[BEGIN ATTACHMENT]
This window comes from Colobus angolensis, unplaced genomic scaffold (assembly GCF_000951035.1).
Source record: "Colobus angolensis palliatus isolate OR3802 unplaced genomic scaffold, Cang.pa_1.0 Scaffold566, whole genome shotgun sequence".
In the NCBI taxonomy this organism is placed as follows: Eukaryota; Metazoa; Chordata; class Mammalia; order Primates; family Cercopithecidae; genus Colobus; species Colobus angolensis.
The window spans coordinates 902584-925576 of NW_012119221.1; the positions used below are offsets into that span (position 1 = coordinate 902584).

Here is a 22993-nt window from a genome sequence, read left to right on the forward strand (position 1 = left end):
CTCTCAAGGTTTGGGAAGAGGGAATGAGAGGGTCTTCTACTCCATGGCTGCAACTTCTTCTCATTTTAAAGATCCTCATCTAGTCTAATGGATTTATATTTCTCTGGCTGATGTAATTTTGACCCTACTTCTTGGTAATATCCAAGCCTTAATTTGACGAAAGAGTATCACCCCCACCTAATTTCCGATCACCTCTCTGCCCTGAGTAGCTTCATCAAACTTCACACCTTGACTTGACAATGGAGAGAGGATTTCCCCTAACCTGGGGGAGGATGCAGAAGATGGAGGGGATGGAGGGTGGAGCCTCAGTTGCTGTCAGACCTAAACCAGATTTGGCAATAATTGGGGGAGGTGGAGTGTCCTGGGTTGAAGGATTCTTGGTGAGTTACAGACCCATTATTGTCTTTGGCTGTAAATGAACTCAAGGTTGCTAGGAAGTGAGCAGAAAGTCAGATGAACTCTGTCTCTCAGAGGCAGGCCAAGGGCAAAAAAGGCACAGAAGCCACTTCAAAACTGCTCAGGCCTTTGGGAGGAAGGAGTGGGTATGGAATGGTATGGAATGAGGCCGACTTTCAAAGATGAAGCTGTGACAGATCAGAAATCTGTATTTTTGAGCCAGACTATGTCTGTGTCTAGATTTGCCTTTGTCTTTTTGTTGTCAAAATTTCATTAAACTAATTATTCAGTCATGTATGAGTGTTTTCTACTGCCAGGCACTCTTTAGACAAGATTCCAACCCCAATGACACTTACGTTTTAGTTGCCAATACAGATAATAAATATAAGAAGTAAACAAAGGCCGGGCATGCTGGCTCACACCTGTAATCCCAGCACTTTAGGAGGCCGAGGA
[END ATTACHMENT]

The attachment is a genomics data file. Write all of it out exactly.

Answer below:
This window comes from Colobus angolensis, unplaced genomic scaffold (assembly GCF_000951035.1).
Source record: "Colobus angolensis palliatus isolate OR3802 unplaced genomic scaffold, Cang.pa_1.0 Scaffold566, whole genome shotgun sequence".
In the NCBI taxonomy this organism is placed as follows: Eukaryota; Metazoa; Chordata; class Mammalia; order Primates; family Cercopithecidae; genus Colobus; species Colobus angolensis.
The window spans coordinates 902584-925576 of NW_012119221.1; the positions used below are offsets into that span (position 1 = coordinate 902584).

Here is a 22993-nt window from a genome sequence, read left to right on the forward strand (position 1 = left end):
CTCTCAAGGTTTGGGAAGAGGGAATGAGAGGGTCTTCTACTCCATGGCTGCAACTTCTTCTCATTTTAAAGATCCTCATCTAGTCTAATGGATTTATATTTCTCTGGCTGATGTAATTTTGACCCTACTTCTTGGTAATATCCAAGCCTTAATTTGACGAAAGAGTATCACCCCCACCTAATTTCCGATCACCTCTCTGCCCTGAGTAGCTTCATCAAACTTCACACCTTGACTTGACAATGGAGAGAGGATTTCCCCTAACCTGGGGGAGGATGCAGAAGATGGAGGGGATGGAGGGTGGAGCCTCAGTTGCTGTCAGACCTAAACCAGATTTGGCAATAATTGGGGGAGGTGGAGTGTCCTGGGTTGAAGGATTCTTGGTGAGTTACAGACCCATTATTGTCTTTGGCTGTAAATGAACTCAAGGTTGCTAGGAAGTGAGCAGAAAGTCAGATGAACTCTGTCTCTCAGAGGCAGGCCAAGGGCAAAAAAGGCACAGAAGCCACTTCAAAACTGCTCAGGCCTTTGGGAGGAAGGAGTGGGTATGGAATGGTATGGAATGAGGCCGACTTTCAAAGATGAAGCTGTGACAGATCAGAAATCTGTATTTTTGAGCCAGACTATGTCTGTGTCTAGATTTGCCTTTGTCTTTTTGTTGTCAAAATTTCATTAAACTAATTATTCAGTCATGTATGAGTGTTTTCTACTGCCAGGCACTCTTTAGACAAGATTCCAACCCCAATGACACTTACGTTTTAGTTGCCAATACAGATAATAAATATAAGAAGTAAACAAAGGCCGGGCATGCTGGCTCACACCTGTAATCCCAGCACTTTAGGAGGCCGAGGA